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Close cash loophole

While the Legislature grapples with rising pension costs and the need to make cuts in most state agency budgets, some senators are proposing a 63 percent pay raise for legislators.

Legislative salaries already went up 28 percent on Feb. 1, bringing base pay to $31,200 a year. Compared with a professional private-sector job, that’s not a great deal of money. But during the long legislative sessions in odd-numbered years, legislators also get $149 a day intended to cover lodging and meals while in session. That could total $23,840 this year, bringing earnings to about $55,000. Then, they get $450 a month for expenses when the Legislature is out of session.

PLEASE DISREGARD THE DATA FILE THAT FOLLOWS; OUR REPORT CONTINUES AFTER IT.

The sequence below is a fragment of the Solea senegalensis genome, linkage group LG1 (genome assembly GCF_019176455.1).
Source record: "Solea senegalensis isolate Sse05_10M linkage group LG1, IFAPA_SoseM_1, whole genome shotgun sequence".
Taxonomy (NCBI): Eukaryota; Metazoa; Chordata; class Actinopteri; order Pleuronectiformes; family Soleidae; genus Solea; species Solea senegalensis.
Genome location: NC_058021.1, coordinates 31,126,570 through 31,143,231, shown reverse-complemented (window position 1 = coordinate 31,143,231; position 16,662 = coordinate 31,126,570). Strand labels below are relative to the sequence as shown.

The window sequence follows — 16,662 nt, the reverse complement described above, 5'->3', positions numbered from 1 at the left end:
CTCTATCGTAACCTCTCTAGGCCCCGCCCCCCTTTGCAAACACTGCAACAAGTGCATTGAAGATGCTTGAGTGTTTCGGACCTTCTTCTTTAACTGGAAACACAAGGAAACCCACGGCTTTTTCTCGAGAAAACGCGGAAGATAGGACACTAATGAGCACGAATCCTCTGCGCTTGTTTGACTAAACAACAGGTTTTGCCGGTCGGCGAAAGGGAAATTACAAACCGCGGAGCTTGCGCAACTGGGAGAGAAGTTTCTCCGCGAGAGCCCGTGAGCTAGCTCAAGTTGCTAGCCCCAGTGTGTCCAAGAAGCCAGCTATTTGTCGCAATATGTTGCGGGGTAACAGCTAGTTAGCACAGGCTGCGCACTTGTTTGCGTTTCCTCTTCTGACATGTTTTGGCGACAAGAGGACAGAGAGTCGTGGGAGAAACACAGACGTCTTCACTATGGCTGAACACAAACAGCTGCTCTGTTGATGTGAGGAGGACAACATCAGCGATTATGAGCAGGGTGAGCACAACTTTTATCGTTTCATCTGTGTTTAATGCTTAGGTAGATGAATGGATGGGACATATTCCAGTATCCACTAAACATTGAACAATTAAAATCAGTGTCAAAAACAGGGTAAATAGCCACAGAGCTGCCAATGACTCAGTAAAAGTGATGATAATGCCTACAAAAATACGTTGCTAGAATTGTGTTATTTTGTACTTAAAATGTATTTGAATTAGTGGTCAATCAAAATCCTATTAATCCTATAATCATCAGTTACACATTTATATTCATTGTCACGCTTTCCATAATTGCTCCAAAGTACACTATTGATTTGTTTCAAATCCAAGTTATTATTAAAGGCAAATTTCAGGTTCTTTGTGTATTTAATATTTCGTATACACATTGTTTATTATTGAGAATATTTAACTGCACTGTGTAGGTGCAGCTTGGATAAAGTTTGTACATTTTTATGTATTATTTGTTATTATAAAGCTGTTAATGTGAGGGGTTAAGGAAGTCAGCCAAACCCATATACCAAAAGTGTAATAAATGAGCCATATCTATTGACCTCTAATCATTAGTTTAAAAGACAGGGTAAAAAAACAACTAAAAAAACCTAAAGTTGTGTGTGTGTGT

That’s still not lavish, and backers of the pay-raise proposal say it’s hard to attract qualified candidates who are not either retired or wealthy, leading to a legislature that does not reflect ordinary Oregonians.

Senate Bill 959 would tie lawmakers’ salaries to the statewide average — just over $50,000 a year. Add per diem, and lawmakers could earn nearly $75,000 in odd-numbered years.

But first, the Legislature should close the loophole that allows lawmakers to spend campaign funds on virtually anything as long as it’s tied to their official duties. That includes meals and lodging while in session. Legislators can cover those expenses with campaign dollars, and still collect $149 a day in per diem.

Sponsors of SB 959 would have a stronger argument if it weren’t for the loose rules about campaign funds. Before considering a pay raise, lawmakers should forbid the use of campaign funds for anything but campaigning.

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